How do criminals sometimes get away with what they do? How do they clean their ill-gotten gains? It is a three step process for many drug dealers, or corrupt politicians, or terrorists or those embezzling from their company involving the the placement, the layering and the integration…it is the process of laundering money. Placement involves depositing the money into a legitimate bank, usually in the form of a cash deposit. For many criminals this is the riskiest and most crucial of the steps, as large sums of cash raise a lot of attention and many questions. Large cash deposits are required to be reported by the bank personnel.
Then the criminal may transfer the funds from one account to another or use the funds to purchase high end luxury items such as jewelry or cars. And while this is not as risky as the original deposit, it is complex as they are attempting to make the money as hard to follow as possible. The third stage of integration is the final step and one in which most criminals are scot-free. The money is back in circulation in the main stream and looks legitimate.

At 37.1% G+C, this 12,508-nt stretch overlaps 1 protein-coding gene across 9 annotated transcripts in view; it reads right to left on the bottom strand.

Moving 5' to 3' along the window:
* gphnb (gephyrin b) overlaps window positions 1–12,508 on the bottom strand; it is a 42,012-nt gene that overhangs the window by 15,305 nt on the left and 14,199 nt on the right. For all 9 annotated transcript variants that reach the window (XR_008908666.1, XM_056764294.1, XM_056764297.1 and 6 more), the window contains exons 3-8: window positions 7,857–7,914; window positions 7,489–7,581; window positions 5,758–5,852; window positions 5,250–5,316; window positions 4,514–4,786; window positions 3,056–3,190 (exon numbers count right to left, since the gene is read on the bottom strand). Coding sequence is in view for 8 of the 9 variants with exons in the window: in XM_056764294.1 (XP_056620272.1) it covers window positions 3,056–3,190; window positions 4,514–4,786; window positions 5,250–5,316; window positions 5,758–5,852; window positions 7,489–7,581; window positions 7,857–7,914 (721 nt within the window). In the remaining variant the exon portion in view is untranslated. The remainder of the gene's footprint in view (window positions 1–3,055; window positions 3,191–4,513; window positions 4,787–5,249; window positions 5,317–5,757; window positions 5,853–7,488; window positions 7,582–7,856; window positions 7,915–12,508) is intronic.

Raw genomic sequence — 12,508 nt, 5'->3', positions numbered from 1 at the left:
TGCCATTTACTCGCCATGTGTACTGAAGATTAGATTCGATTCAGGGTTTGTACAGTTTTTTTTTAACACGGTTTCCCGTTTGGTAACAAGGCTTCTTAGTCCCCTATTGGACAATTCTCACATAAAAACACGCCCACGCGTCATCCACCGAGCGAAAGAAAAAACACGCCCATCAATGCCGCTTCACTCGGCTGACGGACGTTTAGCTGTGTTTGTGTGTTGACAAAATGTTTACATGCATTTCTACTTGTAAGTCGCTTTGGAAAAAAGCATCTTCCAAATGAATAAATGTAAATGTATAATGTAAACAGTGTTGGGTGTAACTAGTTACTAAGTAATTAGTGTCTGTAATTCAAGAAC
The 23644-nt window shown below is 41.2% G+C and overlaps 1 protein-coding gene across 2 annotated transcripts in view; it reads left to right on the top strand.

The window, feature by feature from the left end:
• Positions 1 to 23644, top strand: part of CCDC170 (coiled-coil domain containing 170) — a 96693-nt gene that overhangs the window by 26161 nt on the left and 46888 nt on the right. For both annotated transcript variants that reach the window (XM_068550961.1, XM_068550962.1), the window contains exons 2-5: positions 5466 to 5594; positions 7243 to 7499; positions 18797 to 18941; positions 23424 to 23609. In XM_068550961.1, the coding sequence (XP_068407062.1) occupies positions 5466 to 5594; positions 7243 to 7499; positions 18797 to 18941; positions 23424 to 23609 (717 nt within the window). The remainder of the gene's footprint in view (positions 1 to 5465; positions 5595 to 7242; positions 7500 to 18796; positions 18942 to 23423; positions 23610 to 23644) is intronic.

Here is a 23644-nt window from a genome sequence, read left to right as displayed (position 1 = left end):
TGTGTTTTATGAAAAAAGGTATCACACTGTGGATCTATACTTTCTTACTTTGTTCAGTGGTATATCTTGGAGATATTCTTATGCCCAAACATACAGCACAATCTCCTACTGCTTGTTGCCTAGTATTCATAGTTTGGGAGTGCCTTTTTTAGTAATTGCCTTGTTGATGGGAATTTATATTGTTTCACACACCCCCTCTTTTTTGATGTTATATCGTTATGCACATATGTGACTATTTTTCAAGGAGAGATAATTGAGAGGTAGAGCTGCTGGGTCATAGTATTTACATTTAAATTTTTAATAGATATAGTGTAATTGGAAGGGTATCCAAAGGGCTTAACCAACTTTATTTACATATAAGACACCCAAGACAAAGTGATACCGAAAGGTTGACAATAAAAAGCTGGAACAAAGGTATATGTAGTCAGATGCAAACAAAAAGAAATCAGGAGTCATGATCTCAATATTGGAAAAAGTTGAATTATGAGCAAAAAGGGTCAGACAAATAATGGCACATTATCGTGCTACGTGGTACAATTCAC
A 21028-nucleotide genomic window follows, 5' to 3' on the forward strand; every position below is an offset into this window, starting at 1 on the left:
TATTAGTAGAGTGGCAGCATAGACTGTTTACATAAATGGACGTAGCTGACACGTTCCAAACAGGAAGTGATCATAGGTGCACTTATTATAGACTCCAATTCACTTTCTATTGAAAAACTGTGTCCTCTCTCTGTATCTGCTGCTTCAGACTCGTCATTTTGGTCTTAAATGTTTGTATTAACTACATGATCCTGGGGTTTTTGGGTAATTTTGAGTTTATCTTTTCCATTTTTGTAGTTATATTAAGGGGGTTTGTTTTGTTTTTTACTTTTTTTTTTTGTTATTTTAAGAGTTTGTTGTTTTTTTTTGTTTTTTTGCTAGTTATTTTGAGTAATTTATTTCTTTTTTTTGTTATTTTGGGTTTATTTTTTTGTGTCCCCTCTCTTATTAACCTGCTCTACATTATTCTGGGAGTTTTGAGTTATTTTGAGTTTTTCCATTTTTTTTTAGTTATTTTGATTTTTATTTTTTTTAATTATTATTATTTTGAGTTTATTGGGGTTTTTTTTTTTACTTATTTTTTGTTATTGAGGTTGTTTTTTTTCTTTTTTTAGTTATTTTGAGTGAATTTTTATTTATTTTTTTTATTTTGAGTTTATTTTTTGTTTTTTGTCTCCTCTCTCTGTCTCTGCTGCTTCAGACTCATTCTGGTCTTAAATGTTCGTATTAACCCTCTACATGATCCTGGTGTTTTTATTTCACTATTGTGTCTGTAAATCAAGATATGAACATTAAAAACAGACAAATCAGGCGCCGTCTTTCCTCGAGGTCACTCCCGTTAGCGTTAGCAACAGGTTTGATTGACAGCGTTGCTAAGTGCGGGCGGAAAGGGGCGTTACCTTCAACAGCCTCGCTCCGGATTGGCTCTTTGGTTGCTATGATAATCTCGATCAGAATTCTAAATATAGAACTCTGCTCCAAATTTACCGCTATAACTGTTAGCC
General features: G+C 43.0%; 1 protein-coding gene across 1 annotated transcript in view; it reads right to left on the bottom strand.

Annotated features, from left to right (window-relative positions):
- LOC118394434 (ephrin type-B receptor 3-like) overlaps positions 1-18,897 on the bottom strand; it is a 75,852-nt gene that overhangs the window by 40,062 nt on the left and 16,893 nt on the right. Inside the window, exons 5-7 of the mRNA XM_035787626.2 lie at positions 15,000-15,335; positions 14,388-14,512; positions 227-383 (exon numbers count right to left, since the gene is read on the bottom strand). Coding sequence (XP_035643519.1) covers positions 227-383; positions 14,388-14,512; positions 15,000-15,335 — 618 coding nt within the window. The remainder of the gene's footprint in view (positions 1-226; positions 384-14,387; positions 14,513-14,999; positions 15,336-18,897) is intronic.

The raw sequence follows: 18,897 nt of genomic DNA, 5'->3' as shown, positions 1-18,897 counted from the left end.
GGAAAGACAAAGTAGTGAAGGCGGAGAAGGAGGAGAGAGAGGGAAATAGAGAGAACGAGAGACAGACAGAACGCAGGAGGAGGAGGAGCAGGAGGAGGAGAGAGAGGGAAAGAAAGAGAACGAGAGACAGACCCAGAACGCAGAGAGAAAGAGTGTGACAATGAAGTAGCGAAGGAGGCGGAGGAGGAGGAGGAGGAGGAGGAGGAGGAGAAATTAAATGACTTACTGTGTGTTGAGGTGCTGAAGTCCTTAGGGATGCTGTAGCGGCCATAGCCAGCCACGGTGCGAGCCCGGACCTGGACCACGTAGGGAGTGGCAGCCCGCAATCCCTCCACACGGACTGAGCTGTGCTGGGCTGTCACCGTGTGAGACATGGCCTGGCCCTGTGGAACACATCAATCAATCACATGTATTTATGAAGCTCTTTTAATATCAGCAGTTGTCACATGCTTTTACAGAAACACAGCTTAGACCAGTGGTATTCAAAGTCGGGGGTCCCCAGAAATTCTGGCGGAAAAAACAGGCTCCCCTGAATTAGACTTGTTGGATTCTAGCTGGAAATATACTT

However, countries around the world have been enforcing policies and laws which make up the anti-money laundering task force so to speak. These policies state that any financial institute, or any regulated business or organization must report suspicious activity and must take steps within their own institutions to aid in the prevention of the act of laundering money.
The simple truth is that money is acquired honestly there is no need to launder it. Criminals launder money. With the initiation of the Patriot Act of the United States, following the September 11, 2001 terrorist attacks in New York, anti-money laundering agencies have stepped up their forces, not only to continue to apprehend criminals, but in order to protect the citizens of every country as best as they are able from attacks by terrorists, by cutting off their funds, they may stop attacks and save the lives of many innocent people.